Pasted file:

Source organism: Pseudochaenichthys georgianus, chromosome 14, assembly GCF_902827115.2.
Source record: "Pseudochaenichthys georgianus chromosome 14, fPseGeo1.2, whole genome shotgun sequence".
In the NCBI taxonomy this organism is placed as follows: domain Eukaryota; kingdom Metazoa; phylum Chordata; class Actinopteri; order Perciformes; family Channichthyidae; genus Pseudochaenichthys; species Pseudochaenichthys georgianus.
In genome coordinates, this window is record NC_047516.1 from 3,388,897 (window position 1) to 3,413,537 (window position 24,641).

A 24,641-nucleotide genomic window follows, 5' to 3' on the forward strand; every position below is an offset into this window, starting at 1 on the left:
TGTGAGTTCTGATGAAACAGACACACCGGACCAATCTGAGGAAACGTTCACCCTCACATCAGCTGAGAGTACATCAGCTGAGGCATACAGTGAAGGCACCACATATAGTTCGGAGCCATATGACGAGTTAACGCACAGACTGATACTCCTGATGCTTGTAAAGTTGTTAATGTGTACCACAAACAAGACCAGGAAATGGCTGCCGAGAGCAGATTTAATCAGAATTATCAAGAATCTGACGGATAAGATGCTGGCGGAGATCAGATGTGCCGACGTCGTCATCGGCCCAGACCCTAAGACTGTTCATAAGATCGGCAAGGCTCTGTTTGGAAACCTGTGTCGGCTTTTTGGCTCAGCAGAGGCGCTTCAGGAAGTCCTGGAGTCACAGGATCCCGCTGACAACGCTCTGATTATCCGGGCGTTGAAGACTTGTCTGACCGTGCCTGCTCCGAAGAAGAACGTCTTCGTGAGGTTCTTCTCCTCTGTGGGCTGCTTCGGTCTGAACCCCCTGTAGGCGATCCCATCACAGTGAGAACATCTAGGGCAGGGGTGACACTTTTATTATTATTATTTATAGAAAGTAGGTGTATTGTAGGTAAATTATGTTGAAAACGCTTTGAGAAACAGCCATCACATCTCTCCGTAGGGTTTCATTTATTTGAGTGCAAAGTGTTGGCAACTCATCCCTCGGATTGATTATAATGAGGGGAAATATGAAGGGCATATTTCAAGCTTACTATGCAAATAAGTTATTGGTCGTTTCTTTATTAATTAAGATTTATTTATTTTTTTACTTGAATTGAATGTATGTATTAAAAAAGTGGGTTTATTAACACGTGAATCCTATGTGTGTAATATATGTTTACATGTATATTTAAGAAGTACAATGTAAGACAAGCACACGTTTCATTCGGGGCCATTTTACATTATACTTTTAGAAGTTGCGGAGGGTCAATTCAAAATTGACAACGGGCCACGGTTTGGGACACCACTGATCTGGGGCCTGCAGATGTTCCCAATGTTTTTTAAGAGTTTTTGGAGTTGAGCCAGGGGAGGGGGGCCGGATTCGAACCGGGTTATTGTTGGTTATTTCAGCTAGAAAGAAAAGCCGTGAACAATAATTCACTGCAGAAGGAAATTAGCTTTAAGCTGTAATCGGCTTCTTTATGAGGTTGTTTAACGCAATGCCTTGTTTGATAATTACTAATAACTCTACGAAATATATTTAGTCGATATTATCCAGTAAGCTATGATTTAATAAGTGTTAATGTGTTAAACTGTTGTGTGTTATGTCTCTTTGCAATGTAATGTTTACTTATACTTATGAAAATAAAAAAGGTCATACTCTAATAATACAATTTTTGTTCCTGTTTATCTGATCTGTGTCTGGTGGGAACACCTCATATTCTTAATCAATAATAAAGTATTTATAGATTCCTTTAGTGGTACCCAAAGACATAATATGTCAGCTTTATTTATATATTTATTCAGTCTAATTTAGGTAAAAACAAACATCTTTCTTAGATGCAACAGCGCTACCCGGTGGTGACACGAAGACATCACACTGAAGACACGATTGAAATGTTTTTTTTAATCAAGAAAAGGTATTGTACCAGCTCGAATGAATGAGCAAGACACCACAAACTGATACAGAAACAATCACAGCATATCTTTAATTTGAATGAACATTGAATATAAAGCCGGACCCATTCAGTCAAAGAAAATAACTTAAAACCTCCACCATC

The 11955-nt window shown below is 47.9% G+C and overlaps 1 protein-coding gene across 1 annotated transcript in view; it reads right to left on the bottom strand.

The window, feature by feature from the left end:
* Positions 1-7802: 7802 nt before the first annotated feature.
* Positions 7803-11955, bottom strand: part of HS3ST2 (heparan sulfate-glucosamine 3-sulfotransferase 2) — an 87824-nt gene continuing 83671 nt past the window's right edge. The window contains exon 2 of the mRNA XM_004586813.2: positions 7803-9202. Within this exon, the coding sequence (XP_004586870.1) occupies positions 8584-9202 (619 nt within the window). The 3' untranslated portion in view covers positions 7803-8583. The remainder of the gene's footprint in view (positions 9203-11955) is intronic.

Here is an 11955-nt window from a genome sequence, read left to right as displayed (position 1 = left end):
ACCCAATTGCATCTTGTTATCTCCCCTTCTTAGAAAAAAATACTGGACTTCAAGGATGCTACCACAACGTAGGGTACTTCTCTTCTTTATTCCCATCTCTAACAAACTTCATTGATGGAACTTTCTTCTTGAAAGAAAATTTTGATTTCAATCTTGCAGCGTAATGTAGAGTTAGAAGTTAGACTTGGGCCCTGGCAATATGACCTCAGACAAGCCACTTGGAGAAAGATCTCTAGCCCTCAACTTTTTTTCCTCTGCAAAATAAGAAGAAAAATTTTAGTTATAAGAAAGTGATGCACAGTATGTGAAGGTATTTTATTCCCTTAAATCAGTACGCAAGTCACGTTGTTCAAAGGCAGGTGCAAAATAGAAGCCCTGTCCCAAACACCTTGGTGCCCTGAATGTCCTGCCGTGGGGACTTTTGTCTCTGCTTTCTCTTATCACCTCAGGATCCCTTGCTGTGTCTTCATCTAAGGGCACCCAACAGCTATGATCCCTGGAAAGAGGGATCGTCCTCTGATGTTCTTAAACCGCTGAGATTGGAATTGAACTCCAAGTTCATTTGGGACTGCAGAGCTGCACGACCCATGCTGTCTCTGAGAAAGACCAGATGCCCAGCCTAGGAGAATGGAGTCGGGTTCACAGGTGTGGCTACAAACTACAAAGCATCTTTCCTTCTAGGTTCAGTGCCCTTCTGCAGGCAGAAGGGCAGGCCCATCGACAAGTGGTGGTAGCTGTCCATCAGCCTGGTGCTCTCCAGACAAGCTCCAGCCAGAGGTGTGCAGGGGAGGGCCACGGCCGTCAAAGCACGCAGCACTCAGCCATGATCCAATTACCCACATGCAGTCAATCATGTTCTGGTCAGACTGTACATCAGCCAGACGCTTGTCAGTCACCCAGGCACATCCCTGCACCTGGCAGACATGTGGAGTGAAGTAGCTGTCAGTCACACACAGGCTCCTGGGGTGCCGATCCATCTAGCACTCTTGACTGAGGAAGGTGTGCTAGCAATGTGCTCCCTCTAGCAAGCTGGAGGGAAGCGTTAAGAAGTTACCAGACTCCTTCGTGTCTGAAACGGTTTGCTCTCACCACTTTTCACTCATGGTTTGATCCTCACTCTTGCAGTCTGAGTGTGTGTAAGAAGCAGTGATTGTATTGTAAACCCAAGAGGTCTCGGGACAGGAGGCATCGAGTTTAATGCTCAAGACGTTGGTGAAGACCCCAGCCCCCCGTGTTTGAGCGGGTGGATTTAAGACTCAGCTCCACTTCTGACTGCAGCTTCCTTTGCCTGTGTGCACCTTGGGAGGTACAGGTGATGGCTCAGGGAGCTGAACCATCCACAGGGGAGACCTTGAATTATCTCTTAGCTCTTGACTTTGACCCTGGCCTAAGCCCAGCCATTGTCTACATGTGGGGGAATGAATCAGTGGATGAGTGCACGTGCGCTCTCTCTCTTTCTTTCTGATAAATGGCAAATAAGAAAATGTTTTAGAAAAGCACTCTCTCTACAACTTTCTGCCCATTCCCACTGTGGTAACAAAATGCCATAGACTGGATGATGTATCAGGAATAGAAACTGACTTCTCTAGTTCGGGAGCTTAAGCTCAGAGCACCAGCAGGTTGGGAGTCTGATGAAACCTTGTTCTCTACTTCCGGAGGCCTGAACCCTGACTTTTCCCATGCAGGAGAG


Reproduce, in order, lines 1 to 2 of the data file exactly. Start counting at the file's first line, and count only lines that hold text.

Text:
Source organism: Pseudochaenichthys georgianus, chromosome 14, assembly GCF_902827115.2.
Source record: "Pseudochaenichthys georgianus chromosome 14, fPseGeo1.2, whole genome shotgun sequence".